"We want to know if there is a difference in composition of gases coming from the plume versus the material surrounding the moon. This may help answer the question of how the plume formed," said Hunter Waite, principal investigator for Cassini's Ion and Neutral Mass Spectrometer at the Southwest Research Institute, San Antonio.

This is the first of four Cassini flybys of Enceladus this year. In June, Cassini completes its prime mission, a four-year tour of Saturn. Cassini's next flyby of Enceladus is planned for August, well into Cassini's proposed extended mission. Cassini will perform seven Enceladus flybys in its extended mission. If this encounter proves safe, future passes may bring the spacecraft even closer than this one. How close Cassini will be allowed to approach will be determined based on data from this flyby.

Source: NASA

Explore further: Cassini looks on as solstice arrives at Saturn

Related Stories

Cassini looks on as solstice arrives at Saturn

May 25, 2017

NASA's Cassini spacecraft still has a few months to go before it completes its mission in September, but the veteran Saturn explorer reaches a new milestone today. Saturn's solstice—that is, the longest day of summer in ...

Cassini finds Saturn's moon Enceladus may have tipped over

May 30, 2017

Saturn's icy, ocean-bearing moon Enceladus may have tipped over in the distant past, according to recent research from NASA's Cassini mission. Researchers with the mission found evidence that the moon's spin axis—the line ...

Cassini mission prepares for 'grand finale' at Saturn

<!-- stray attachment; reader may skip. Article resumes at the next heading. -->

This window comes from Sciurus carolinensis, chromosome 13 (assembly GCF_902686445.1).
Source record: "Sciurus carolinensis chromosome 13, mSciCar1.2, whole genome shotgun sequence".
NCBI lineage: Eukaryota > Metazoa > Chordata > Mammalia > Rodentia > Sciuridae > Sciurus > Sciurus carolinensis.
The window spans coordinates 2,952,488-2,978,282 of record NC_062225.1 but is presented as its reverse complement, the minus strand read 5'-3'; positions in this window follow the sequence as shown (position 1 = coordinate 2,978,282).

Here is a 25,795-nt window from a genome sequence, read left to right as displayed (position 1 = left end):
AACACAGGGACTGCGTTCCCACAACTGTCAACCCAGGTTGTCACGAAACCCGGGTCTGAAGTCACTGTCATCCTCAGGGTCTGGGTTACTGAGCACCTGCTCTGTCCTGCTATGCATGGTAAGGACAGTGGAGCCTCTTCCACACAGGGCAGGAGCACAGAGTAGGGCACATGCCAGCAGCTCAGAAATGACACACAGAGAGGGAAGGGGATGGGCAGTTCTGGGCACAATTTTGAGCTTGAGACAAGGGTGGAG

April 4, 2017

NASA's Cassini spacecraft, in orbit around Saturn since 2004, is about to begin the final chapter of its remarkable story. On Wednesday, April 26, the spacecraft will make the first in a series of dives through the 1,500-mile-wide ...

Image: North pole of Enceladus

May 4, 2017

In the north, Enceladus' surface appears to be about as old as any in the solar system. The south, however, is an entirely different story.

Recommended for you

Dutch astronomers discover recipe to make cosmic glycerol

June 23, 2017

A team of laboratory astrophysicists from Leiden University (the Netherlands) managed to make glycerol under conditions comparable to those in dark interstellar clouds. They allowed carbon monoxide ice to react with hydrogen ...

Scientists uncover origins of the Sun's swirling spicules

June 22, 2017

At any given moment, as many as 10 million wild jets of solar material burst from the sun's surface. They erupt as fast as 60 miles per second, and can reach lengths of 6,000 miles before collapsing. These are spicules, and ...

3 comments

Adjust slider to filter visible comments by rank

Display comments: newest first

zevkirsh
not rated yet Mar 10, 2008
um...couldn't the ice damage the sattelite?! why risk it?!
zbarlici
not rated yet Mar 10, 2008
why risk it?!... come on man. Thats the freaking reason they designed the sattelite with particle analysers. Thats a silly question.
weewilly
not rated yet Mar 11, 2008
"To search out new life, to go where no man has gone before." To discover the unknown and if we did not do that in the past we might be all a little crowded in our caves.

Please sign in to add a comment. Registration is free, and takes less than a minute. Read more

Click here to reset your password.
Sign in to get notified via email when new comments are made.